2. If it was only the “agreement with the preceding direct object” rule. At least that one’s half-way logical. But the exceptions to that rule and the exceptions to those exceptions (and to the exceptions concerning the rule of agreement-with-subject for verbs that take “être”) are going to be the death of me one day. They are one of the major reasons why I feel less comfortable writing in French than in English, even though my French is supposed to be better than my English.
    (My latest phrases of agreement anguish were “ils se sont crus poursuivis” — a case where the German equivalent, “glauben”, takes the Dative case while the French verb takes a direct object, which always throws my intuition off; and “la lettre que vous m’avez fait parvenir” — rules would say “faite”, but the p.p. of “faire” + verb … is an exception.)
    Now you’re right that academies etc. play a role in the persistence of these rules from hell. But another problem is if you ask in particular younger French people, who all have problems getting this right and will make loads of agreement errors, they are outraged at the idea of “dumbing down” the grammar. It happened to the last spelling reform — simplifications backed by the Académie: surveys show that in particular those who in practice are most aversely affected don’t want their “errors” to be recognized as acceptable.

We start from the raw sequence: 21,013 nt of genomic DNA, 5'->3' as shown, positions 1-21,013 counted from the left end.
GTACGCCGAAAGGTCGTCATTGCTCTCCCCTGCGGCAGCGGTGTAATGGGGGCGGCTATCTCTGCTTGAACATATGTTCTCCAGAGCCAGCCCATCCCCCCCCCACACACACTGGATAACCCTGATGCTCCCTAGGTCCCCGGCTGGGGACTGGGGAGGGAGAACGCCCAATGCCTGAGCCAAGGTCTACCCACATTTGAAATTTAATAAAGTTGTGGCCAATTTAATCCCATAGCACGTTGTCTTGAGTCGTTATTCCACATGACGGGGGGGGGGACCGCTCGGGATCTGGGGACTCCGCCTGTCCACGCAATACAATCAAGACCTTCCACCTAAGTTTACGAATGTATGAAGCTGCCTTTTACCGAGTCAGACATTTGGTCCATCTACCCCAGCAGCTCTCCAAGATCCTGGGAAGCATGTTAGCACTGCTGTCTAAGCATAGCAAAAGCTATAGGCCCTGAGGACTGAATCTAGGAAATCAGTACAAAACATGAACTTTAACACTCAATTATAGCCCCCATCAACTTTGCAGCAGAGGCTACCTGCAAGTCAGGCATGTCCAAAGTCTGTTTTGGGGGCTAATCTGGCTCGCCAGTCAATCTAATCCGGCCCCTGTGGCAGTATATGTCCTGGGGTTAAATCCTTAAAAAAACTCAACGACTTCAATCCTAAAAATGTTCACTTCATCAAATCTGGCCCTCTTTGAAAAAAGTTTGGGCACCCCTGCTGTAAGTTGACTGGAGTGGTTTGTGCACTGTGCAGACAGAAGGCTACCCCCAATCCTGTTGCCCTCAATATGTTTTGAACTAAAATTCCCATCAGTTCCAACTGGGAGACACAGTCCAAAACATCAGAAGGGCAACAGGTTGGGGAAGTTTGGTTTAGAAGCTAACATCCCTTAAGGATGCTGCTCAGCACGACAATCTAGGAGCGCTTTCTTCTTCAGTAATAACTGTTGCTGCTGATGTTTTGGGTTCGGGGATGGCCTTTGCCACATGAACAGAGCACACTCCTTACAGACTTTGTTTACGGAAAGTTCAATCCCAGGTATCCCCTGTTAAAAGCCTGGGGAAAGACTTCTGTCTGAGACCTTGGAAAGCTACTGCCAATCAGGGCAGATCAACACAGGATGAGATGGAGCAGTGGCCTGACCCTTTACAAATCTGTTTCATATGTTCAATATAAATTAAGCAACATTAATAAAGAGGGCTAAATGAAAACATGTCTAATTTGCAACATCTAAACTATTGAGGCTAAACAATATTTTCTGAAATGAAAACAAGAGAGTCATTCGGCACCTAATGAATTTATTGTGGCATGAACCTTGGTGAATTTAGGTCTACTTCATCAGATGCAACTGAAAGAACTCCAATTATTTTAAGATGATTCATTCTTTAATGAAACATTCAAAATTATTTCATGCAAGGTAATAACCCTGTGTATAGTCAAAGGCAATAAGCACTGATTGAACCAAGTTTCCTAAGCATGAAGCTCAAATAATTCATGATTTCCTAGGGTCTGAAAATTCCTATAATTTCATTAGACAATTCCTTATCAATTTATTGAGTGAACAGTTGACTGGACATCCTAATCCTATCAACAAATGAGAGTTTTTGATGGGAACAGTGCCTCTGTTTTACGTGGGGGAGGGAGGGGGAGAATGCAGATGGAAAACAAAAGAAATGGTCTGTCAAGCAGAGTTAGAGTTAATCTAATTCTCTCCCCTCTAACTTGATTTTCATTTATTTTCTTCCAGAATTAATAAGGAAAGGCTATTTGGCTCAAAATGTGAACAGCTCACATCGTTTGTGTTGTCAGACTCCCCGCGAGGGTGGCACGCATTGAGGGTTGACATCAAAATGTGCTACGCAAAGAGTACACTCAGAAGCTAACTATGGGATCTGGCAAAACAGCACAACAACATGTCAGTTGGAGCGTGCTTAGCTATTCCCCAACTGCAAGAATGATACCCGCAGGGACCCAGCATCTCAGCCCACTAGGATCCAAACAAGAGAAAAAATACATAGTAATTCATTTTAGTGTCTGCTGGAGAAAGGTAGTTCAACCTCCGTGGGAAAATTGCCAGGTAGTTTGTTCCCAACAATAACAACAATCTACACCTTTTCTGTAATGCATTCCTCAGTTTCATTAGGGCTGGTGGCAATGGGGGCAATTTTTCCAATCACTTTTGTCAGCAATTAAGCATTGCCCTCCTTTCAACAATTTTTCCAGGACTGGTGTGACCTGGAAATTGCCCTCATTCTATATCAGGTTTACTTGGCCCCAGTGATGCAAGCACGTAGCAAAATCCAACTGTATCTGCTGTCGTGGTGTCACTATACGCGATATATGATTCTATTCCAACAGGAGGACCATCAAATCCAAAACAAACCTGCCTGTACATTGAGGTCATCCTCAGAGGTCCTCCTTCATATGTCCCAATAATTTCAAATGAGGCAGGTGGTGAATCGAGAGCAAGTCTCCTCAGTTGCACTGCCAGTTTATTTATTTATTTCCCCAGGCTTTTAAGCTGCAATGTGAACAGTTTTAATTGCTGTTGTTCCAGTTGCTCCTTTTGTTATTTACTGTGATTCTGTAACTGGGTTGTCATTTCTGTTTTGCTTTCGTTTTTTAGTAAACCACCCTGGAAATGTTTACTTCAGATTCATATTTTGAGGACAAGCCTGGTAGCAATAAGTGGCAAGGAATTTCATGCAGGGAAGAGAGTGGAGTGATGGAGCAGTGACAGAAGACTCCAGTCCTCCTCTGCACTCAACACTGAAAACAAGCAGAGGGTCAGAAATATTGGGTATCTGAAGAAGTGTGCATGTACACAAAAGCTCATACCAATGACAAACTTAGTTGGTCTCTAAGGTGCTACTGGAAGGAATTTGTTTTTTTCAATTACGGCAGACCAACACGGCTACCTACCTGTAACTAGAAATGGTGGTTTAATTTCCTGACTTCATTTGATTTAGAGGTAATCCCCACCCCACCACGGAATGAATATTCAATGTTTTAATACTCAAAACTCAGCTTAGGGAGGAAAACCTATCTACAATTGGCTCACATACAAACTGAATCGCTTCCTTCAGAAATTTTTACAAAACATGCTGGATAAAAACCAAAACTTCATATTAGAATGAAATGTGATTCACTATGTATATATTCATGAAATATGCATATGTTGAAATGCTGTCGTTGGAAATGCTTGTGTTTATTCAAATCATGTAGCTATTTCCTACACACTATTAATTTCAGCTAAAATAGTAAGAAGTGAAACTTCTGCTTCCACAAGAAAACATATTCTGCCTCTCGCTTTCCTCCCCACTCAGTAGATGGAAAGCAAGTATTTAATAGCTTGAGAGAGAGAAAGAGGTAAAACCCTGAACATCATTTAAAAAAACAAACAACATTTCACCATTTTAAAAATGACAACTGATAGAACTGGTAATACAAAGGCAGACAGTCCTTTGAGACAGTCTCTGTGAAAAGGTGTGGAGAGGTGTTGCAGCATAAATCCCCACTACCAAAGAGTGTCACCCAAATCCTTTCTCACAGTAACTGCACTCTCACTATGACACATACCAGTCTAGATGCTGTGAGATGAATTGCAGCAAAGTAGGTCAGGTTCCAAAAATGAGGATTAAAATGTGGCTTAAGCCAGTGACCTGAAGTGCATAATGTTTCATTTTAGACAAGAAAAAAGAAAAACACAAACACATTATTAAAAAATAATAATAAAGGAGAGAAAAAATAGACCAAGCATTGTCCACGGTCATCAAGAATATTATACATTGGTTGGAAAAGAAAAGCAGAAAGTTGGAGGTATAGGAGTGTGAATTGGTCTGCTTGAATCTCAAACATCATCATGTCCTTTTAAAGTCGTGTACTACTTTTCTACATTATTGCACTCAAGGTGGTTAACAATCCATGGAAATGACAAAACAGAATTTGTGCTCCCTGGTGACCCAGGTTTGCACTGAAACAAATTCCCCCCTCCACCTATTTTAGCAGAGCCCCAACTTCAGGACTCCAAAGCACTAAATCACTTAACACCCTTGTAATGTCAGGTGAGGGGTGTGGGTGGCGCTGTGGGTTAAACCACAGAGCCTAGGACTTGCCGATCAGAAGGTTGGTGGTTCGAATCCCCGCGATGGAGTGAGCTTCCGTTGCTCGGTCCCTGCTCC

Much of the grammar teaching that French-speaking youths receive all through secondary school is not about something they would naturally have picked up during their phase of first-language acquisition, because it concerns inaudible (or nearly) spelling variations.

  3. Glad you found it so interesting. 🙂
    Also, thanks for fixing the translation for me; I’m very much out of practice.
    BTW, since we’re opining on the rule itself: the last quoted bullet-point notwithstanding, I think the biggest problem with the rule is inconsistencies such as those that Leygues ended up introducing. If a past participle *always* agreed with its absolutive argument (if it has one), the rule would be a lot easier to follow. It makes no sense, for example, to write “Je les ai vus manger” (“I saw them eat(ing)” – “seen” agreeing with “them”), but “Je les ai fait manger” (“I had them eat” – “had” remaining singular in form).
    Of course, French just wouldn’t be French if it were consistent. 😉

  4. This made me pull down from my shelves Uncertainties in French Grammar (LC Harmer, eds P Rickard and TGS Combe, 1979, Cambridge UP), which devotes a full tenth of its 470 pages to a disquisition on lapses from participial agreement. I started to read through it, noted the due reference to Marot’s rule, and tried to fathom the whole tangled mystery. At length, however, I observed to myself what Oliver Edwards confessed to Dr Johnson: “I don’t know how, cheerfulness was always breaking in.”